Located approximately seventy-five miles west Washington D.C. at the northern end of the Virginia’s Shenandoah Valley, Winchester offers rich history and well-preserved historic sites. Though Civil War or music history probably first comes to mind from Winchester’s past, George Washington actually spent time here in the Colonial Era and took his first political steps representing this area.
The small log building that Washington used as an office during his time here has been preserved by the Winchester-Frederick County Historical Society and is open for touring April through October. Let’s stop here and take a look…
You might have noticed that I study Virginia history quite a bit, particularly the in Civil War era. So our first presidential trivia post for this month is about the eight national leaders born in the “Old Dominion State.”
Without looking, take a guess…
Now, read on and enjoy some presidential history and trivia! Continue reading
Lest readers should get the idea that battles during the American War for Independence were often patriot victories, we’ve chosen an indecisive battle for today. The Battle of Monmouth Court House took place in June 1778, marking a change in British strategy. The battle itself unfolded with plenty of drama and even gifted the treasury of American tales with the story of a brave woman.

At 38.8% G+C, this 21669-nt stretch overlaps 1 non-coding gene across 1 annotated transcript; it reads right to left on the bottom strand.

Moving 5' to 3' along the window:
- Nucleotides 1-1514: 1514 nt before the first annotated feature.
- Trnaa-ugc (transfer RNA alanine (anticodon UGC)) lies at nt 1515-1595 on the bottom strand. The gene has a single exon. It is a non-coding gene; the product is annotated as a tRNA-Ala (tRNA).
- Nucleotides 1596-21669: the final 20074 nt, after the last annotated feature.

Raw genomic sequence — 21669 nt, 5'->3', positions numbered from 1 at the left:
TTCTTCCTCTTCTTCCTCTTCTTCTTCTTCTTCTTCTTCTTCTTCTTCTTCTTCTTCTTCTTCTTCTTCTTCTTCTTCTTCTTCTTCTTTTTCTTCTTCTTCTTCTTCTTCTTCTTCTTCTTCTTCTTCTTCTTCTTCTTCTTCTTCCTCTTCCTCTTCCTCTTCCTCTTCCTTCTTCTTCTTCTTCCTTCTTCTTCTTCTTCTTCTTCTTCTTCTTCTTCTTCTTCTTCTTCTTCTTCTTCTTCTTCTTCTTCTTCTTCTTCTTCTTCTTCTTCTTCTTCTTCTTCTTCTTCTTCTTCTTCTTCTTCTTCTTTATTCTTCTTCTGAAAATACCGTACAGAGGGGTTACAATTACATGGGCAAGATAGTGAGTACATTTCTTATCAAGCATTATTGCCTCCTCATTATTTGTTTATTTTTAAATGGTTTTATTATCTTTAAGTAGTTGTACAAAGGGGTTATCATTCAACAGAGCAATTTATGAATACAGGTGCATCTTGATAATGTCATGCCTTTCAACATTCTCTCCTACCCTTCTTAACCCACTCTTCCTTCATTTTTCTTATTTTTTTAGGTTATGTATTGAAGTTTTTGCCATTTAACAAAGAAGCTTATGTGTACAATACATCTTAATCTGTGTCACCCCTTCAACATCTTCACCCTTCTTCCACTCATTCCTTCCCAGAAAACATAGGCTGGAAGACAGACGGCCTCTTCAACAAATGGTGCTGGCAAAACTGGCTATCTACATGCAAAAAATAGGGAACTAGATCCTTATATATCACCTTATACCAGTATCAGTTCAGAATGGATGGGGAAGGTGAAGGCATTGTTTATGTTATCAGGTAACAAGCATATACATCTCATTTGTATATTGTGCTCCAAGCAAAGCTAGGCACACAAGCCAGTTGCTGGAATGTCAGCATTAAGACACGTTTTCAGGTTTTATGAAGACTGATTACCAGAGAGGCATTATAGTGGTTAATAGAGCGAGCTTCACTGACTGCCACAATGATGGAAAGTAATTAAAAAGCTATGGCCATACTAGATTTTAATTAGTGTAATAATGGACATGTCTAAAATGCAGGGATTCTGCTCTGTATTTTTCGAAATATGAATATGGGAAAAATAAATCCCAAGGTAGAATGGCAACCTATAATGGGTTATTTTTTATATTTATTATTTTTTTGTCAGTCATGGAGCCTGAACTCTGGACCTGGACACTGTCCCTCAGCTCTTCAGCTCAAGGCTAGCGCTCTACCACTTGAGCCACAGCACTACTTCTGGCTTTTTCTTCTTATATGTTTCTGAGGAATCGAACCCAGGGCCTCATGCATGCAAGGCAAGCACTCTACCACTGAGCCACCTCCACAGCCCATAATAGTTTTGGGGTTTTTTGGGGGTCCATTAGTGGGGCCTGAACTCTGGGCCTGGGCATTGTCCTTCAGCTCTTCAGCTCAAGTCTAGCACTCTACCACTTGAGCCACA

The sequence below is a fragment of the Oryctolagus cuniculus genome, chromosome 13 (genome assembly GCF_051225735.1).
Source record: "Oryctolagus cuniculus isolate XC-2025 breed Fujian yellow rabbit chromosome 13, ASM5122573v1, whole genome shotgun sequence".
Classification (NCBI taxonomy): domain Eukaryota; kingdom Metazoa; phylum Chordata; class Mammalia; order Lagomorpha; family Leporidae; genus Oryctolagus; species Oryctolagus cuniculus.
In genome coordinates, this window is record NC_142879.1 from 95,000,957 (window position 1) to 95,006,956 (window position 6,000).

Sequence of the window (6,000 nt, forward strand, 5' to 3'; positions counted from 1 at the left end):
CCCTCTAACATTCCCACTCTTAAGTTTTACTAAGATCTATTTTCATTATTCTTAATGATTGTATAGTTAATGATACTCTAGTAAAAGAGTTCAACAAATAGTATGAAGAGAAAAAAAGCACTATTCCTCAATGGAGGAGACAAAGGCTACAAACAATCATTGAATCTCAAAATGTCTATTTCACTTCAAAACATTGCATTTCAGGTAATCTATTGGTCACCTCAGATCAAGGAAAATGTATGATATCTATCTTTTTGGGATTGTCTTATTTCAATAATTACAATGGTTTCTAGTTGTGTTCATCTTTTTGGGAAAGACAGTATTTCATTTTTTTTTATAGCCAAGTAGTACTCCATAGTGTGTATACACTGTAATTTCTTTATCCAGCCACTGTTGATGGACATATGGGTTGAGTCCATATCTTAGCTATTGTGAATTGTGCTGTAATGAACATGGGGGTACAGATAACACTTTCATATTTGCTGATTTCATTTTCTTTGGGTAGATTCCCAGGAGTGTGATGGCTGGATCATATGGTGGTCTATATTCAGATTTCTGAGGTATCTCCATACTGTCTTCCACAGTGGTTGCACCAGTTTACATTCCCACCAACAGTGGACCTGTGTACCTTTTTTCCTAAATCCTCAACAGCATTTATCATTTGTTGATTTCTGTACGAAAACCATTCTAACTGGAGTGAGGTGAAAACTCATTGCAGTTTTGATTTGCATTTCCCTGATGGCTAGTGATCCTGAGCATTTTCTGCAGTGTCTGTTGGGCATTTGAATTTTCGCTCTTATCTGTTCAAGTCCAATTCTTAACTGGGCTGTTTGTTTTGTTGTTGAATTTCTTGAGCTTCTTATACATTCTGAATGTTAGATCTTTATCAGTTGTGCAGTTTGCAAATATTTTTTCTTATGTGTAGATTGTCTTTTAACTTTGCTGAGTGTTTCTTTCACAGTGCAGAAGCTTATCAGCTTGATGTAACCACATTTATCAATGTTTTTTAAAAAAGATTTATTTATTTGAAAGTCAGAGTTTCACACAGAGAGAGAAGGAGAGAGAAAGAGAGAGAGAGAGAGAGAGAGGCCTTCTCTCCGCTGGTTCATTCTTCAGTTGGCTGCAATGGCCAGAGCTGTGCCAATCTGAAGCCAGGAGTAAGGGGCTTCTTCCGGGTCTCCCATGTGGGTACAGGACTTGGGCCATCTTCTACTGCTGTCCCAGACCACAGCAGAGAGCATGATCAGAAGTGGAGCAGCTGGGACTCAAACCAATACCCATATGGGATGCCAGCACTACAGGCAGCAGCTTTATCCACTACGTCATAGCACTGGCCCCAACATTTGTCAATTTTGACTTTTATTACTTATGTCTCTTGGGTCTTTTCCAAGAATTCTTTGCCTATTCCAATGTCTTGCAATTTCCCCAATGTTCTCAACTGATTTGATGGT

Whether you’ve heard of the battle before or not, here are the top five things we think you should know about Monmouth: Continue reading
From its earliest days, the U.S. Government took an active role in the protection of the country’s shores and an interest in building and maintaining aids to navigation. The period from George Washington’s presidency to one decade before the Civil War laid important groundwork for the establishing and administration of lighthouses, but it was also a time penny-pinching bureaucracy which ultimately endangered maritime commerce.
No longer would each colony/state control their lighthouses. The first half-century of United States lightkeeping is an era of contrasts, contradictions, and challenges. As the nation debated interpretation of the constitution, it also questioned how lighthouses, their funding, and their administration should fit into the national setting. Lighthouses are clearly part of America’s history and democracy debates – living symbols of triumph in the chambers of Washington and the wave-battered shores. Continue reading
The first official lighthouse America was built in 1716, and, though the original Colonial Era structure was destroyed, there’s is still a lighthouse at the location on Brewster Island, Boston Harbor.
Today’s blog post explores reasons for building that first lighthouse and some details of it’s early history! Continue reading
February 22, 1862
Fellow-Citizens: On this the birthday of the man most identified with the establishment of American independence, and beneath the monument erected to commemorate his heroic virtues and those of his compatriots, we have assembled to usher into existence the Permanent Government of the Confederate States. Through this instrumentality, under the favor of Divine Providence, we hope to perpetuate the principles of our revolutionary fathers. The day, the memory, and the purpose seem fitly associated. Continue reading